It is at this time of the year that we also see swallows and martins gathering on telegraph wires or fence lines. Others may be seen at favoured roost sites, typically situated over water and within a well-established reed bed. The numbers of birds using these sites often builds up over several nights, although the roost may suddenly break up in response to the unwelcome attentions of the local sparrowhawk or passing hobby, attracted to the roost by the pickings on offer. While the sparrowhawk will remain, the hobby may well follow the martins and swallows, harassing them at other roost sites on the long journey south.

I cast my eyes upward each evening as I wander along the river, seeking out these passing migrants. Just occasionally a late swift joins them, silently feeding alongside and also stocking up reserves for the journey ahead. Some of the swallows may winter as far south as South Africa, the swifts a little further north but where the martins go is a mystery still to be answered.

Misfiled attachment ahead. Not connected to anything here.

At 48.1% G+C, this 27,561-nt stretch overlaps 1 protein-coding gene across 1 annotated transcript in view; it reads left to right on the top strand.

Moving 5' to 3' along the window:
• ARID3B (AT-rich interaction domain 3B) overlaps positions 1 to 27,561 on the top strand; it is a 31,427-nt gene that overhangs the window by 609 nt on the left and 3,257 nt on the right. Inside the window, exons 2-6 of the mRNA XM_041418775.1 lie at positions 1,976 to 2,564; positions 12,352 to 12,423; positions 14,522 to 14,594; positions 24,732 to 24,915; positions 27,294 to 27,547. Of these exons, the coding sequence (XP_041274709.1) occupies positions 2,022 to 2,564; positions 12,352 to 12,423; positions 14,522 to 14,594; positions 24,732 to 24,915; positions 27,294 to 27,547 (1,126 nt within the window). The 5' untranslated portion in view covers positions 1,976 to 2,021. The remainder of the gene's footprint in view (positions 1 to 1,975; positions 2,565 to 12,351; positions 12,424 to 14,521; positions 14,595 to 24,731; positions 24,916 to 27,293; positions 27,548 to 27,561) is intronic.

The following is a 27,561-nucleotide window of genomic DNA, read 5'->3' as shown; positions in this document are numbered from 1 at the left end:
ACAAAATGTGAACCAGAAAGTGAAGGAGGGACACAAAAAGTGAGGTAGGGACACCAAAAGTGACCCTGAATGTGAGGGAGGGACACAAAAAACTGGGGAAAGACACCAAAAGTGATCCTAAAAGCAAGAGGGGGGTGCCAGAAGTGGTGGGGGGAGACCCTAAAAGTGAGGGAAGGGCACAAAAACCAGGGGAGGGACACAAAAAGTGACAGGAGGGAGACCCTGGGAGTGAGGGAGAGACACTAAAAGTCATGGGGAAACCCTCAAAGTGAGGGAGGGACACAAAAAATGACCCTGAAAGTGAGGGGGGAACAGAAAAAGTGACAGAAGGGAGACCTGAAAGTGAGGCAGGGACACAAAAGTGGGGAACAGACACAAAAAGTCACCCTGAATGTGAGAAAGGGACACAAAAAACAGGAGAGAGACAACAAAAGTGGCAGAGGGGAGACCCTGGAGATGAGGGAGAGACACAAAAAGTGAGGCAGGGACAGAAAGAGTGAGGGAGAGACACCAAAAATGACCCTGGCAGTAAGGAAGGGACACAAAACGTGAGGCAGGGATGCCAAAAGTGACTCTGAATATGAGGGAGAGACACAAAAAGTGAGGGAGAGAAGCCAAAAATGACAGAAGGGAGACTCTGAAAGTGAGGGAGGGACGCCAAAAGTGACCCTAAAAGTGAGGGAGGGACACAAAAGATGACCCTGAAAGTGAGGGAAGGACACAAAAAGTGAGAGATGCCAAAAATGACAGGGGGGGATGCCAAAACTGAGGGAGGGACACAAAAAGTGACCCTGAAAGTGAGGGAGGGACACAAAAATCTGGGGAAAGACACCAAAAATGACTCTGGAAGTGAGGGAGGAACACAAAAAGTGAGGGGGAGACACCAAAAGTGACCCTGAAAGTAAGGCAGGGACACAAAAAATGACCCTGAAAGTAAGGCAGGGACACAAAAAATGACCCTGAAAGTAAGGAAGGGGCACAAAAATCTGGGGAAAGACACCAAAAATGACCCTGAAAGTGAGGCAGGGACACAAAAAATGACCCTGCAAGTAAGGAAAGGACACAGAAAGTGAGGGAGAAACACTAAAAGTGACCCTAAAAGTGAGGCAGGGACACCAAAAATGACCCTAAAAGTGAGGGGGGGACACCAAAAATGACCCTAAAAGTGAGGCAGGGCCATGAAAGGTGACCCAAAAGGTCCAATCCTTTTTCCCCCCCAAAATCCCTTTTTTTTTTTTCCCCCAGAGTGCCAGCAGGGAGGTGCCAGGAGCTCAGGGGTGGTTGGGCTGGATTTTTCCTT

Thursday, 11 September 2014

The root of the problem

While scanning the ground the other morning my attention was caught by a large black weevil, lumbering slowly across the sandy substrate. Thickset, and with a broad nose, it reminded me of the vine weevils that I sometimes encounter in the garden at home. It didn’t look quite ‘right’ for a vine weevil – and I was on stretch of sand dune rather than in a garden – so I popped it in a pot to take a closer look. There was no question that this was one of the broad-nosed weevils, belonging to the family curculionidae; the question was, which one?